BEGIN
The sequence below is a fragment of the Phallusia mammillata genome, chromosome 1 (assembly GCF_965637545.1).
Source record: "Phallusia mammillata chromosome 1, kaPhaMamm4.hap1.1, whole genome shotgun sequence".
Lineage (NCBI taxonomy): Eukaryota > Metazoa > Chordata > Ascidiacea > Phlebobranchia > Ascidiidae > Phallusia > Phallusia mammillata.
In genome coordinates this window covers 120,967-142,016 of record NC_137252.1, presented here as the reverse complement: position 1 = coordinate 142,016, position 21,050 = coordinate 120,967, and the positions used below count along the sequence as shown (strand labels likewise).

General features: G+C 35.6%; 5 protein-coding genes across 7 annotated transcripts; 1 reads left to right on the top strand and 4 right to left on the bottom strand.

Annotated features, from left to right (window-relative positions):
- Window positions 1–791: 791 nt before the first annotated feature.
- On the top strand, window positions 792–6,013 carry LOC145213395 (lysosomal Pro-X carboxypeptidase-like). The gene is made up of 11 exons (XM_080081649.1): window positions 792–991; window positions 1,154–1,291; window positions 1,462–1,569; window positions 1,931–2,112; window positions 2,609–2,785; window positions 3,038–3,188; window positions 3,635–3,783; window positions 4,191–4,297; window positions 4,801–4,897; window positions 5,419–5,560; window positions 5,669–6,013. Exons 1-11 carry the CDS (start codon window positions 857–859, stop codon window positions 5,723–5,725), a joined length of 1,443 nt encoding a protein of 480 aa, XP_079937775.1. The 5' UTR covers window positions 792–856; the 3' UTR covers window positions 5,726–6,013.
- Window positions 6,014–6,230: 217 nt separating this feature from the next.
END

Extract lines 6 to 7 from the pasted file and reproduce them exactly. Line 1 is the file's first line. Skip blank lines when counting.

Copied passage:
Annotated features, from left to right (window-relative positions):
- Window positions 1–791: 791 nt before the first annotated feature.